Bigger isn’t always better, but in the case of LinkedIn networks it definitely is. Since LinkedIn’s inception in 2002 (Wow! Has it really been THAT long?), their advice and the advice of most career professionals was to focus on connecting with people you know, and eschew “open” networking (and the designation as a LION – LinkedIn Open Networker). Their original terms of service even warned to “Only connect with people you know.”
My, how things have changed. As the world of work and professional networking has evolved with the advent of the online network, so has LinkedIn. Although the official advice is still to connect with those you know, LinkedIn’s features in fact encourage just the opposite.
A larger network is inherently more valuable with the way LinkedIn is structured because:
- The more endorsements you have (which can only be given by your connections), the more compelling and accurate they appear (and likely, are), and the more weight they are given.
- The most valuable connection in advancing your career may well end up being someone you don’t really know right now.
- A large network will greatly increase your chances of being found by a recruiter trolling LinkedIn for candidates. LinkedIn members whose profiles come up in the first three pages of results will be the most likely to be contacted (think how Google works). In many views, results are in order of closeness of connection, and candidates with at least a level 2 connection will have the advantage. The larger your network is, the more likely you will be a second-level connection for that recruiter.
Especially if you have a fear of being spammed or even stalked, it is quite reasonable and advisable to be somewhat selective in accepting unsolicited connection invitations. Always pay at least a brief visit to the individual’s profile to see how many connections they have, if anyone you know is connected to them, if what they do has any potential relevance whatsoever to you in future, and if they look “legit.” If you receive a follow-up message after connecting that is inappropriate or unprofessional, as occurs occasionally, immediately sever the connection and block that person.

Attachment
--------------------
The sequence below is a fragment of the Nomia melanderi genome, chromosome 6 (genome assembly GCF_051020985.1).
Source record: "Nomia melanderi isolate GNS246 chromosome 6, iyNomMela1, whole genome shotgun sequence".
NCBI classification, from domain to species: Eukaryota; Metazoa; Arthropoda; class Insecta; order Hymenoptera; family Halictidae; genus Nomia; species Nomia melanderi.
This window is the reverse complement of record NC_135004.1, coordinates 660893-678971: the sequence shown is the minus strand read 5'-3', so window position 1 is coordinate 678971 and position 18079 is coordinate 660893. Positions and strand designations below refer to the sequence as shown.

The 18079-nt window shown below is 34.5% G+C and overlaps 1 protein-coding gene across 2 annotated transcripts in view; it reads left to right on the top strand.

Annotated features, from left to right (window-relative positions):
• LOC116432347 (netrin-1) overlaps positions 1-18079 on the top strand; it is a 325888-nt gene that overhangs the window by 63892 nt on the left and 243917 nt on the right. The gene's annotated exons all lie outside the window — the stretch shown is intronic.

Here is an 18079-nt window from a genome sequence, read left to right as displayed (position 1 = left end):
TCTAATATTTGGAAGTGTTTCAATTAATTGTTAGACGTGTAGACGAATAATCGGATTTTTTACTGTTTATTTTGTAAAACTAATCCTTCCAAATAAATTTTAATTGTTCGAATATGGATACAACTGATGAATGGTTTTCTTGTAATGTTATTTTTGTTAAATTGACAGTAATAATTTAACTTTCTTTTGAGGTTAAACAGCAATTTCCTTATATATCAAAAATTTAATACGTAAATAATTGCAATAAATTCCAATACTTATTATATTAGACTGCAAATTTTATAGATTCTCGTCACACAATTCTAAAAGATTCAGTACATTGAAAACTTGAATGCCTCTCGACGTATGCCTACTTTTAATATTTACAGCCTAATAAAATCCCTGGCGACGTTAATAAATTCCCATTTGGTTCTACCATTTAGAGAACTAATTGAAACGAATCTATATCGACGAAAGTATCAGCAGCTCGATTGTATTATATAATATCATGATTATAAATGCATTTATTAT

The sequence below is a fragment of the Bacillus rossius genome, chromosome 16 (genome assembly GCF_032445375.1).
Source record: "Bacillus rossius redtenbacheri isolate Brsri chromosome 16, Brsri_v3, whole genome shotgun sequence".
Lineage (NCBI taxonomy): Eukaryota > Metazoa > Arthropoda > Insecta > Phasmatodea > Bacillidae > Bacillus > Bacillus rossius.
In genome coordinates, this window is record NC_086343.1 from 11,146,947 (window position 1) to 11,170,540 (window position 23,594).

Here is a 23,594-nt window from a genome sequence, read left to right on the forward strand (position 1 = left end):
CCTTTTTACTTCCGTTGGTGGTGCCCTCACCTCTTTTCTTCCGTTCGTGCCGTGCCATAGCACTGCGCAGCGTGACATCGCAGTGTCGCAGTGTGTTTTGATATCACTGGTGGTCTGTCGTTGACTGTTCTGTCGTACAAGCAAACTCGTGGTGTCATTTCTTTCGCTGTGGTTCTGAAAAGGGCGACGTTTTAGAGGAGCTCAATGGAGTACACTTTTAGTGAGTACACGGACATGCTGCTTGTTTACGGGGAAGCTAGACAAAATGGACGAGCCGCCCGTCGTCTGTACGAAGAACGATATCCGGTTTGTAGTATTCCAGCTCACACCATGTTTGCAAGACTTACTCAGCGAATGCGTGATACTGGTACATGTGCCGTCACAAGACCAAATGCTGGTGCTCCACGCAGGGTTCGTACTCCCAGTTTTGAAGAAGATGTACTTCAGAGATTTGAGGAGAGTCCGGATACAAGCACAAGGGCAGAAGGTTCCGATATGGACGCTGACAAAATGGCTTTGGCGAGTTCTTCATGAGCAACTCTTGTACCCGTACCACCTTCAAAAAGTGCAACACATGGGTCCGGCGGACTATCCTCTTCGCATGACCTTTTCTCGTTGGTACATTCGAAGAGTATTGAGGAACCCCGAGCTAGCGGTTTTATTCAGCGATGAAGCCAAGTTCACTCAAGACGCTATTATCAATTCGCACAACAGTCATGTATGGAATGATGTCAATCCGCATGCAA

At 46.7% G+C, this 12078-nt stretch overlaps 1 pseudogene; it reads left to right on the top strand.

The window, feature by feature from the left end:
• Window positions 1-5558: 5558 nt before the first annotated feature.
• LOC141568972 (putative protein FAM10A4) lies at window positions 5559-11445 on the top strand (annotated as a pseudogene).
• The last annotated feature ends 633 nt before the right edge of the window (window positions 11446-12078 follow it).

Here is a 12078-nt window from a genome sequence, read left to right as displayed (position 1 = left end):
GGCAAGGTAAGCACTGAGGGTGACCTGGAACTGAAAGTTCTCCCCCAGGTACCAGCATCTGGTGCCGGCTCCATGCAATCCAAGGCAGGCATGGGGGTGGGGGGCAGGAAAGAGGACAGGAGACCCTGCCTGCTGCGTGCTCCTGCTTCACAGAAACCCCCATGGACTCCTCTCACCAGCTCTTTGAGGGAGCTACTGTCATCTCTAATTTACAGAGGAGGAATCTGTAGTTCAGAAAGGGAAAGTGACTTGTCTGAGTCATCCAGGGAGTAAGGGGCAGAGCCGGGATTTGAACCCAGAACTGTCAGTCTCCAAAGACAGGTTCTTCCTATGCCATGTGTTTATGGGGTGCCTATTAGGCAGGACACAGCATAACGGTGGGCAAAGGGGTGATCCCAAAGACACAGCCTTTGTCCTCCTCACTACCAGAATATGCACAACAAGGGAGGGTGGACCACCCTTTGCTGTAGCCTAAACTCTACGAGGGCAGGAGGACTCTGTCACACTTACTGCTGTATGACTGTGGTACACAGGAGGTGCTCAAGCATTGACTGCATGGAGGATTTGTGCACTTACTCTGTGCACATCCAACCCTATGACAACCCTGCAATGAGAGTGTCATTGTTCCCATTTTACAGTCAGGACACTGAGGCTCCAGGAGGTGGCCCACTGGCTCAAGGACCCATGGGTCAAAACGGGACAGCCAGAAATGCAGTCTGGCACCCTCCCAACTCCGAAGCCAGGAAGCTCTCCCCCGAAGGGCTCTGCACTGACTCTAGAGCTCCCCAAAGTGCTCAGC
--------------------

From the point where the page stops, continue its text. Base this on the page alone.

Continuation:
Note that if you are on the initiating end of a connection invitation, it’s a good idea to personalize your invites with a short note replacing LinkedIn’s automatically generated “Hi [Name], I’d like to join your LinkedIn network.” Your message can simply note that you seem to know a lot of the same people, that you find what they do very interesting, or that you share some of the same interests or professional skills.
When on the receiving end of invitations with the generic “Hi, I’d like to join your LinkedIn network,” don’t assume the networker is just indiscriminately sending out invitations. While it is certainly preferable to send out a personalized invitation, many of the opportunities to network build on LinkedIn involve clicking a button which does not give the person the option of customizing the message that is sent.
If you have been on LinkedIn for more than just a few months and do not have 500 or more connections, it may be time to step up your network building efforts.